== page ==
Block on Trump's Asylum Ban Upheld by Supreme Court
With apologies to all those who have tried really hard to become judges, there are easier ways to do it.
The reality is, the best law school grades, an illustrious trial practice, and a stellar reputation in the legal community alone won't qualify you to be a judge. How else can you explain that the U.S. Constitution requires none of the above to become a Supreme Court justice?
It comes down to this familiar adage: It's not what you know; it's who you know.
Of course, the traditional path to judgeship is through law school and law practice. U.S. News & World Report offers three tips to prepare for a judicial career while in law school:
By excellent performance in law school, you increase your chances for the career of your choice. A judicial clerkship or research attorney for a court is a great place to start. But these steps are as much about the people you work with as the work that you do.
In many states, an attorney needs 10 years of practice experience to be considered for a judicial appointment. Lawyers may also win a judgeships by election.
Whether by appointment or election, it helps to have trial experience -- from both ends of the counsel table. There should rarely be a judge who knows less about trial procedure, evidence or the law than attorneys who practice in the courtroom.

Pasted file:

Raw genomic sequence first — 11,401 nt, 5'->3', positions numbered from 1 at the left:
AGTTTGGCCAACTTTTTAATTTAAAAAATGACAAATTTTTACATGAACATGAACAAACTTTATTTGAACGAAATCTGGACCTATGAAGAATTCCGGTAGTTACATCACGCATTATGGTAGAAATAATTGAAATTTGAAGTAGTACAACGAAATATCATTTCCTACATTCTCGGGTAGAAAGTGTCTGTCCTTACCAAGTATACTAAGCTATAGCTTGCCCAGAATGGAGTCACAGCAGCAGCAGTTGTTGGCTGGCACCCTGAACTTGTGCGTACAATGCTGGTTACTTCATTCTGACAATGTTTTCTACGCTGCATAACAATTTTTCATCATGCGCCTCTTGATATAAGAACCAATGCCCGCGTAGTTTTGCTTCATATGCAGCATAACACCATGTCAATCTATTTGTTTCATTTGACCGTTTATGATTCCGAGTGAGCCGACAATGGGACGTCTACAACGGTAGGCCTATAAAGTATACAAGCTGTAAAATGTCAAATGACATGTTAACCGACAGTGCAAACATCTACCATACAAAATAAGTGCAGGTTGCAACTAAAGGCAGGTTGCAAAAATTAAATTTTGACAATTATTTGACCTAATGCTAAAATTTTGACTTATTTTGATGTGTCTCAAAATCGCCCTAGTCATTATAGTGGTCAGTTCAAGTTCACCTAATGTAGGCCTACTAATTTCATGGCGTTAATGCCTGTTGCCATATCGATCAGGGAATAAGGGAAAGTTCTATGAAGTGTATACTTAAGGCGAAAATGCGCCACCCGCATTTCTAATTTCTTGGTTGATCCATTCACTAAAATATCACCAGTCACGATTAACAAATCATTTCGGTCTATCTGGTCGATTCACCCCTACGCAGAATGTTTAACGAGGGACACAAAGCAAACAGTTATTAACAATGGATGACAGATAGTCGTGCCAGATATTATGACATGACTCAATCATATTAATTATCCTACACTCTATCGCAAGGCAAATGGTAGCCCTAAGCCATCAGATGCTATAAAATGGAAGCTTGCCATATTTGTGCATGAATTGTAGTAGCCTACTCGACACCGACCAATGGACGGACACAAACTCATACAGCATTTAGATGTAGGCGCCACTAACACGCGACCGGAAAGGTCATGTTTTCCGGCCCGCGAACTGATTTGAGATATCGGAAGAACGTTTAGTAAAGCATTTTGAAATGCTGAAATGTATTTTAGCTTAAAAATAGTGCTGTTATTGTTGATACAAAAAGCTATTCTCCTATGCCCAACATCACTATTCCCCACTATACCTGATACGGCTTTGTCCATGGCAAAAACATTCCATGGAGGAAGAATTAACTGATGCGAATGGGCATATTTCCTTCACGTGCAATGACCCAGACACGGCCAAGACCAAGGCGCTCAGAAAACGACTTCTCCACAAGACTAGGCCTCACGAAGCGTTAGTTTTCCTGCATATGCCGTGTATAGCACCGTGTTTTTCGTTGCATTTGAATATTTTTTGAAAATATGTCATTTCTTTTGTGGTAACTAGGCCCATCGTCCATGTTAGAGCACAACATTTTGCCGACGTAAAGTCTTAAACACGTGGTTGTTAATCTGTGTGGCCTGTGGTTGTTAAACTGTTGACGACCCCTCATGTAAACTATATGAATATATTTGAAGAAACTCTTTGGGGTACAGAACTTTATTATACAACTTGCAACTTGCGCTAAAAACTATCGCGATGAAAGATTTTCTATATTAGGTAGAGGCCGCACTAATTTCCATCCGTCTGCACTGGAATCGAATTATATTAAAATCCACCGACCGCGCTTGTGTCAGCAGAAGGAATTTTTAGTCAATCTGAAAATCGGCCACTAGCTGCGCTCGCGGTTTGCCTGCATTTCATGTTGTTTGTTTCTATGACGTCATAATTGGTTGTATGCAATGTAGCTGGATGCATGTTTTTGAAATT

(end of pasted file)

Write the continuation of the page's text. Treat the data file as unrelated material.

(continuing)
Those attorneys, incidentally, may determine your fate if you apply for a judicial appointment. As part of the vetting process, judicial commissions will seek feedback from your peers. Again, it's about who you know.
Alex Kozinski, the honorable judge of the U.S. Ninth Circuit Court of Appeals, said there are simple steps to becoming a judge. Appointed to the federal bench at age 35, he said you have to make friends, ask people for favors, and get into politics.
"Judging is not a partisan process, but being fitted for the robe definitely is," he wrote for the National Law Journal. "Pick a party or a candidate and lend your support when it matters."
No non-lawyer has been appointed to the U.S. Supreme Court since John Jay. But some of the brightest legal minds never became judges because they picked the wrong party or candidate.